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Federal prosecutors to interview Ukrainian gas executive as part of investigation of Giuliani and his associates



The pair partnered with Giuliani to gather information on activities related to Ukraine by former vice-president Joe Biden and his son Hunter.

Favorov's lawyer, Lanny Breuer, said his client "would sit down with government lawyers." Breuer declined to comment further.

A spokesman for the United States attorney's office for the Southern District of New York declined to comment. The prosecutors' scheduled meeting with Favorov was first reported by the Associated Press.

Interest to Favorov, who serves as a top executive at state-owned company Naftogaz, suggests that investigators are focusing on Parnas and Fruman's efforts to secure business deals for themselves in the historic corrupt Ukrainian energy sector as they also assist Giuliani's work in that country. to funnel foreign currency to political candidates and committees. They pleaded not guilty.

Giuliani referred to Parnas and Fruman as clients, and he stated that he was paid $ 500,000 to help counsel a financial security company started by Parnas called Fake Guarantee.

The two men also assisted Giuliani's efforts to investigate the activities of Hunter Biden, who served on the board of another Ukrainian energy company. This year, the pair arranged a meeting between Giuliani and former top prosecutor, Yuri Lutsenko, who allegedly offered information about the Bidens.

After Parnas and Fruman were arrested, Giuliani denied any knowledge of wrongdoing on their part. In an interview, he said he saw the two men "often" and that there was "no reason to believe they were anything but decent men."

Favorov met with Fruman and Parnas on at least two occasions this year, according to people familiar with his account.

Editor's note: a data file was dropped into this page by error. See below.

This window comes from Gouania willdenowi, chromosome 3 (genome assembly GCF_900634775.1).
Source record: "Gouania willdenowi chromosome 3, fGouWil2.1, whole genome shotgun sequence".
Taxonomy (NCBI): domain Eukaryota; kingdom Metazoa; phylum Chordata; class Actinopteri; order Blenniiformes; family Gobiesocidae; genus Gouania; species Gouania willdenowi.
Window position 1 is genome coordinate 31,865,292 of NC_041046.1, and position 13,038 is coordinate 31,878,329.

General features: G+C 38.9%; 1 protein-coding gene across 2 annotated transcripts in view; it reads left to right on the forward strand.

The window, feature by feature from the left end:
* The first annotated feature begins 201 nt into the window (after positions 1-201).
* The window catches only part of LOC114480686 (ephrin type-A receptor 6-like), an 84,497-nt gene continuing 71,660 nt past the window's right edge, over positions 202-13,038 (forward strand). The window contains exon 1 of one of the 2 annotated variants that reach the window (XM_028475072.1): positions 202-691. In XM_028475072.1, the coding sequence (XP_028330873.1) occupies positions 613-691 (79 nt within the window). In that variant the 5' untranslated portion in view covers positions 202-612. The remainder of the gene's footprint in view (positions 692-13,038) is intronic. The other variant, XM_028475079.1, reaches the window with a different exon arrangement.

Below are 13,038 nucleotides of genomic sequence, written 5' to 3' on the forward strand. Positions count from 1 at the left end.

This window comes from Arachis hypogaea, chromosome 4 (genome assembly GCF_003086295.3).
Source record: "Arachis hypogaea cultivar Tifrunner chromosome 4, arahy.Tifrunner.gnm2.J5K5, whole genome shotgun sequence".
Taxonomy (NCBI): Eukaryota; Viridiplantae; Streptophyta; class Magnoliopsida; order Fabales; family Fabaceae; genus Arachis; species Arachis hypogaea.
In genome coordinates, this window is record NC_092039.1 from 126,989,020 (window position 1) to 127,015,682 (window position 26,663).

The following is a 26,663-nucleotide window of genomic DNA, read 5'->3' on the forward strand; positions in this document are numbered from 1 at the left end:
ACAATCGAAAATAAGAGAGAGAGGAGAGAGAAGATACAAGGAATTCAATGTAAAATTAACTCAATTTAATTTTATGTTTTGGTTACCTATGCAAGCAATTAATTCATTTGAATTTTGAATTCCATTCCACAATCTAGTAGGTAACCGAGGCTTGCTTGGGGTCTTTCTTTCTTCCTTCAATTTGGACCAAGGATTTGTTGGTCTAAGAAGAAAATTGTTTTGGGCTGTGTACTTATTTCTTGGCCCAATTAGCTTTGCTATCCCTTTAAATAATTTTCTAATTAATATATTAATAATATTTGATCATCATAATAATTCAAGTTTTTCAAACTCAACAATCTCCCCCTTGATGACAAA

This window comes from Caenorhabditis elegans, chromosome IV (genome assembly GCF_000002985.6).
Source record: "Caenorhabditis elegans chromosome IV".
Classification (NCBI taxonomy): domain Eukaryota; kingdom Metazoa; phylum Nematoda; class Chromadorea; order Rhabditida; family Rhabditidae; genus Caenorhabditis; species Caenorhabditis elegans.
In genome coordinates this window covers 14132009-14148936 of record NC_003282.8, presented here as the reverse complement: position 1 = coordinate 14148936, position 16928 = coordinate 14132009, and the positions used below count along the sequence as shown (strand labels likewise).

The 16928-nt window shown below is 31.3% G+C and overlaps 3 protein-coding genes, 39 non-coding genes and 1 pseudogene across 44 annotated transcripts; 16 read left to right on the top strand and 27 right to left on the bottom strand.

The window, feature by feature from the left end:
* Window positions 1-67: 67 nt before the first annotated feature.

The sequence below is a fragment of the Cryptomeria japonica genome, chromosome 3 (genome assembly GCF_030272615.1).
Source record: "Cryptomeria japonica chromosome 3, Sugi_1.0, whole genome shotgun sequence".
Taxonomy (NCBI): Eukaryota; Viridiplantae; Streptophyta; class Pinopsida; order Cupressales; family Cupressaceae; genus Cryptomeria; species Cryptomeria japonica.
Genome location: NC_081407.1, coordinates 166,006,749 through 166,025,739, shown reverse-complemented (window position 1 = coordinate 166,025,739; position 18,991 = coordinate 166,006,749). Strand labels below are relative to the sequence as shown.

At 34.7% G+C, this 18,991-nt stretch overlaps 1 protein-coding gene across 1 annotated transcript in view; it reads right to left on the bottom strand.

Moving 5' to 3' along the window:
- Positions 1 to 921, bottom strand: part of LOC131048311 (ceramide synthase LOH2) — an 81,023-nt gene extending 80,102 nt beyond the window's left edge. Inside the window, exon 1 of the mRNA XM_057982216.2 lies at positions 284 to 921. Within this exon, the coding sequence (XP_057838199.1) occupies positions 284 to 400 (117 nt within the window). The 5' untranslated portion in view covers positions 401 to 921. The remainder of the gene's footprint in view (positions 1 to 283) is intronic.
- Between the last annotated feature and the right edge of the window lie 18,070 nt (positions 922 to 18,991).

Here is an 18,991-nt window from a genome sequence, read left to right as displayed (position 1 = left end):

The first encounter occurred at the edges of an energy conference in Houston in March. The pair have proposed to Favorov a deal to import liquid natural gas and are exploring whether he will agree to replace the chief executive of the giant gas company Ukol, according to people familiar with the meeting.

A man named by Favorov in The Houston discussions, Dale W. Perry, a gas executive, said the pair had told Favorov then-U. S. ambassador to Ukraine, Marie Yovanovitch, was a likely victim of such a plan.

Yovanovitch testified last week before House lawmakers that he saw Naftogaz's current chief executive, Andriy Kobolyev, as a reformer fighting widespread corruption in the Ukrainian gas industry.

Parnas and Fruman assured Favorov that Yovanovitch would soon be removed from his post, Perry said.

Weeks later, on May 1

, the men met again in Washington, where Fruman and Parnas had reorganized in Naftogaz, according to people familiar with Favorov's account.

"If he can remove it, what's possible now," Perry said in an interview with The Washington Post in October. "Where is the rule of law? Where is the stability?"

An attorney for Parnas, Joseph Bondy, declined to comment. An attorney for Fruman, Todd Blanche, did not respond to requests for comment.

Parnas and Fruman interviewed Yovanovitch with Trump at a dinner for top PAC donors at a Trump hotel in Washington in spring of 2018, as The Post previously reported. as inconsistent with Trump's interests, and suggested by the president that he should be fired, according to people familiar with Parnas's account of the dinner.

The scope of the federal investigation of business activities was Giuliani and his associates are unclear. Earlier this year, federal prosecutors in Chicago were pursuing an unrelated case against Dmytro Firtash, a Ukrainian gas tycoon accused by the pan first, offered help to their counterparts in New York, The Post previously reported.

Last summer, Parnas began working as a translator for the Firtash legal team, according to Victoria Toensing, one of Firtash's lawyers. Firtash has been accused by federal prosecutors of having ties to organized crime in Russia and fighting extradition to the United States from Austria. Firtash denies such links and any wrongdoing.


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